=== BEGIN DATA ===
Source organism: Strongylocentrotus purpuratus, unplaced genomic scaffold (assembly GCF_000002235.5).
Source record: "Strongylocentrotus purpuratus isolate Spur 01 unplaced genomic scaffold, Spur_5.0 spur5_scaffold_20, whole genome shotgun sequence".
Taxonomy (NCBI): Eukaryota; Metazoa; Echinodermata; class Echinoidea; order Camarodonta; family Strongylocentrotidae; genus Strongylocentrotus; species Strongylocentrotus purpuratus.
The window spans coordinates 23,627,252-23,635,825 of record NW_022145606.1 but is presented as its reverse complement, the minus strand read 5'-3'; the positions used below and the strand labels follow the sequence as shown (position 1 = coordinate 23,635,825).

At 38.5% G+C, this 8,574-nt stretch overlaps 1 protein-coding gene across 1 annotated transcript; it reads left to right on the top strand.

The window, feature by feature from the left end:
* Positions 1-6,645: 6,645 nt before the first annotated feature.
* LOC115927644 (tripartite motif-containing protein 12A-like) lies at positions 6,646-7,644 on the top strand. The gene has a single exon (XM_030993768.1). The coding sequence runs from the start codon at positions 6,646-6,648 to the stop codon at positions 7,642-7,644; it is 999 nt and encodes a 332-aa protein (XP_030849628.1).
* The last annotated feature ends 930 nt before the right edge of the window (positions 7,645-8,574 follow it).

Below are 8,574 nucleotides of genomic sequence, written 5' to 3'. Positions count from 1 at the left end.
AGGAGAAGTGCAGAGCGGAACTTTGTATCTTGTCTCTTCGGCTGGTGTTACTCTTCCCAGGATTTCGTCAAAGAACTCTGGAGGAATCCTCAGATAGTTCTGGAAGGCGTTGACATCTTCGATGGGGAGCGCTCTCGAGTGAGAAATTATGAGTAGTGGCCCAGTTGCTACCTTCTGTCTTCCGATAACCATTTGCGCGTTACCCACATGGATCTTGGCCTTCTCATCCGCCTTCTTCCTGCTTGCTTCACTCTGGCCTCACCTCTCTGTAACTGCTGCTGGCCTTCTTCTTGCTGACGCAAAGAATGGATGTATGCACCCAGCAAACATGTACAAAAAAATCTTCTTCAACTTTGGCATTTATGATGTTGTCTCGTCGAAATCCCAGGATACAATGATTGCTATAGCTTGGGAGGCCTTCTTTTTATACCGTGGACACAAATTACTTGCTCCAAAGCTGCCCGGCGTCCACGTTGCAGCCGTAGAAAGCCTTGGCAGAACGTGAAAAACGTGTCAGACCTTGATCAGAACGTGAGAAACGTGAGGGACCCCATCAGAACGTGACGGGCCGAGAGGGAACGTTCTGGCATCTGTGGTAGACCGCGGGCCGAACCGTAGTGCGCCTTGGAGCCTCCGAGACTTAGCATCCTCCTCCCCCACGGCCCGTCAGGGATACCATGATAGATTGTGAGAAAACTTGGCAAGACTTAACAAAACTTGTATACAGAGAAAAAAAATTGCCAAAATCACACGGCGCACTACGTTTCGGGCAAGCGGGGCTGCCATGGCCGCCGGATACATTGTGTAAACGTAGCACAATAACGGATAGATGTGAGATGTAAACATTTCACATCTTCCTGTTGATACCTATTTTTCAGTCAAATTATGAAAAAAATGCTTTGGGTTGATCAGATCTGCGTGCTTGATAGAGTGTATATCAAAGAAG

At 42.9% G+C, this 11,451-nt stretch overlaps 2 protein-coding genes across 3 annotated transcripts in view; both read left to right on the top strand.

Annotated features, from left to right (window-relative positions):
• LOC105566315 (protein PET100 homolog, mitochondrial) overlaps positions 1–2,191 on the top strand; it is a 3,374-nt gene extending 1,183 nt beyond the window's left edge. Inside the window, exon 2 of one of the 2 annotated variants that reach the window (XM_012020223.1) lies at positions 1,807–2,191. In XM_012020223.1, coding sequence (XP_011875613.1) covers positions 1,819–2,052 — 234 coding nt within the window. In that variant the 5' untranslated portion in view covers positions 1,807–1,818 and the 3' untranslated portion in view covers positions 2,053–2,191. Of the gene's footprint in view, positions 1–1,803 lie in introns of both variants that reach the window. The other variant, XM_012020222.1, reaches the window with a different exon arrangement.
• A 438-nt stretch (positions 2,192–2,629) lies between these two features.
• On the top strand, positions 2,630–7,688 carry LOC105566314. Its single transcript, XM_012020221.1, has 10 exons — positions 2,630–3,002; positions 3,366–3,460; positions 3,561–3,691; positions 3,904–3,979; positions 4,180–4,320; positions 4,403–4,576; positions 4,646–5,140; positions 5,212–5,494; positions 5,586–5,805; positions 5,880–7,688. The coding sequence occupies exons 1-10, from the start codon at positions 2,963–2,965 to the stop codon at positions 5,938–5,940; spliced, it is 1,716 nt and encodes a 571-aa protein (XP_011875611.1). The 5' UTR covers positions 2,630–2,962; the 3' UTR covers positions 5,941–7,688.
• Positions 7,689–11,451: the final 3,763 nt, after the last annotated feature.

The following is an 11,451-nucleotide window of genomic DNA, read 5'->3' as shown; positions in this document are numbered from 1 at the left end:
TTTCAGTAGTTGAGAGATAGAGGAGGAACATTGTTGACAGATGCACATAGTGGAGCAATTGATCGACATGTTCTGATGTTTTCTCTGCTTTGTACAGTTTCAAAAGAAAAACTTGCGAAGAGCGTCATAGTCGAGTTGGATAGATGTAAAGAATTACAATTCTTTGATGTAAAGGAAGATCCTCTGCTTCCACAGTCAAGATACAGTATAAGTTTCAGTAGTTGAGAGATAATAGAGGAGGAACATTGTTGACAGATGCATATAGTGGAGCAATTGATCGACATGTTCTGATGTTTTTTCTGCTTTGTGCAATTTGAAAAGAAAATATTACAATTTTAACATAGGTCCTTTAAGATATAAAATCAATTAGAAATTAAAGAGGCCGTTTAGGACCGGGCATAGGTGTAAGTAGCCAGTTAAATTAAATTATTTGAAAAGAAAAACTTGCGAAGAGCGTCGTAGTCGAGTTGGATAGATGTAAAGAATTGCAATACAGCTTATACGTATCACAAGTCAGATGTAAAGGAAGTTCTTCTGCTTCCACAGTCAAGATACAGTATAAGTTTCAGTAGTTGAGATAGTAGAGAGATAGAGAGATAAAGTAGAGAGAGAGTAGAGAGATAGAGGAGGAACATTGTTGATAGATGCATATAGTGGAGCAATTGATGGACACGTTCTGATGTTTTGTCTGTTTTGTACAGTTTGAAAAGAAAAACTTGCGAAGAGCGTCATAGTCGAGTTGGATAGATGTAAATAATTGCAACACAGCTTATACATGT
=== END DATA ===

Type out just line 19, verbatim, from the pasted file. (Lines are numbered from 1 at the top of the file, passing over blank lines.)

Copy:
TTTCAGTAGTTGAGAGATAGAGGAGGAACATTGTTGACAGATGCACATAGTGGAGCAATTGATCGACATGTTCTGATGTTTTCTCTGCTTTGTACAGTTTCAAAAGAAAAACTTGCGAAGAGCGTCATAGTCGAGTTGGATAGATGTAAAGAATTACAATTCTTTGATGTAAAGGAAGATCCTCTGCTTCCACAGTCAAGATACAGTATAAGTTTCAGTAGTTGAGAGATAATAGAGGAGGAACATTGTTGACAGATGCATATAGTGGAGCAATTGATCGACATGTTCTGATGTTTTTTCTGCTTTGTGCAATTTGAAAAGAAAATATTACAATTTTAACATAGGTCCTTTAAGATATAAAATCAATTAGAAATTAAAGAGGCCGTTTAGGACCGGGCATAGGTGTAAGTAGCCAGTTAAATTAAATTATTTGAAAAGAAAAACTTGCGAAGAGCGTCGTAGTCGAGTTGGATAGATGTAAAGAATTGCAATACAGCTTATACGTATCACAAGTCAGATGTAAAGGAAGTTCTTCTGCTTCCACAGTCAAGATACAGTATAAGTTTCAGTAGTTGAGATAGTAGAGAGATAGAGAGATAAAGTAGAGAGAGAGTAGAGAGATAGAGGAGGAACATTGTTGATAGATGCATATAGTGGAGCAATTGATGGACACGTTCTGATGTTTTGTCTGTTTTGTACAGTTTGAAAAGAAAAACTTGCGAAGAGCGTCATAGTCGAGTTGGATAGATGTAAATAATTGCAACACAGCTTATACATGT